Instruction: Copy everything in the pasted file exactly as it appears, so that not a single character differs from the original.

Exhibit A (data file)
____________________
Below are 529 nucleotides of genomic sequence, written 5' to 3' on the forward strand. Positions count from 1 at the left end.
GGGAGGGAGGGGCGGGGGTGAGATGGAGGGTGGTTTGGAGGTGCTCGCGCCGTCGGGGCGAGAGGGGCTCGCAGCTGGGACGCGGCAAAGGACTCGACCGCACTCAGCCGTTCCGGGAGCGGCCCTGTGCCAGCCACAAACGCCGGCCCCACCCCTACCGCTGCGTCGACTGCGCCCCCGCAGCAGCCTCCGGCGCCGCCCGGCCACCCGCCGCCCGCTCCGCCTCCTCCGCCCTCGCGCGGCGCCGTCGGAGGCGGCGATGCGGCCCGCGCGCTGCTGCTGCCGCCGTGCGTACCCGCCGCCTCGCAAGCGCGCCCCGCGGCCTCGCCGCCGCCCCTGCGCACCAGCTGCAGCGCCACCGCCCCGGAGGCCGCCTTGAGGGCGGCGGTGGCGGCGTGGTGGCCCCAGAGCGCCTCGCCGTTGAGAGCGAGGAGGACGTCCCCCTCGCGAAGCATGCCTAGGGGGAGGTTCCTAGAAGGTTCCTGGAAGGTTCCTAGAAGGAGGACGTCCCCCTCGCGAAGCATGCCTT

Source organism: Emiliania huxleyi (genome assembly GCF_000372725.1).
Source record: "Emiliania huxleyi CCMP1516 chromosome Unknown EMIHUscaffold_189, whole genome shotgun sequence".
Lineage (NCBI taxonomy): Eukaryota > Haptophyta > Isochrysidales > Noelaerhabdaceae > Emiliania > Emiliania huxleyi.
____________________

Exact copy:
Below are 529 nucleotides of genomic sequence, written 5' to 3' on the forward strand. Positions count from 1 at the left end.
GGGAGGGAGGGGCGGGGGTGAGATGGAGGGTGGTTTGGAGGTGCTCGCGCCGTCGGGGCGAGAGGGGCTCGCAGCTGGGACGCGGCAAAGGACTCGACCGCACTCAGCCGTTCCGGGAGCGGCCCTGTGCCAGCCACAAACGCCGGCCCCACCCCTACCGCTGCGTCGACTGCGCCCCCGCAGCAGCCTCCGGCGCCGCCCGGCCACCCGCCGCCCGCTCCGCCTCCTCCGCCCTCGCGCGGCGCCGTCGGAGGCGGCGATGCGGCCCGCGCGCTGCTGCTGCCGCCGTGCGTACCCGCCGCCTCGCAAGCGCGCCCCGCGGCCTCGCCGCCGCCCCTGCGCACCAGCTGCAGCGCCACCGCCCCGGAGGCCGCCTTGAGGGCGGCGGTGGCGGCGTGGTGGCCCCAGAGCGCCTCGCCGTTGAGAGCGAGGAGGACGTCCCCCTCGCGAAGCATGCCTAGGGGGAGGTTCCTAGAAGGTTCCTGGAAGGTTCCTAGAAGGAGGACGTCCCCCTCGCGAAGCATGCCTT

Source organism: Emiliania huxleyi (genome assembly GCF_000372725.1).
Source record: "Emiliania huxleyi CCMP1516 chromosome Unknown EMIHUscaffold_189, whole genome shotgun sequence".
Lineage (NCBI taxonomy): Eukaryota > Haptophyta > Isochrysidales > Noelaerhabdaceae > Emiliania > Emiliania huxleyi.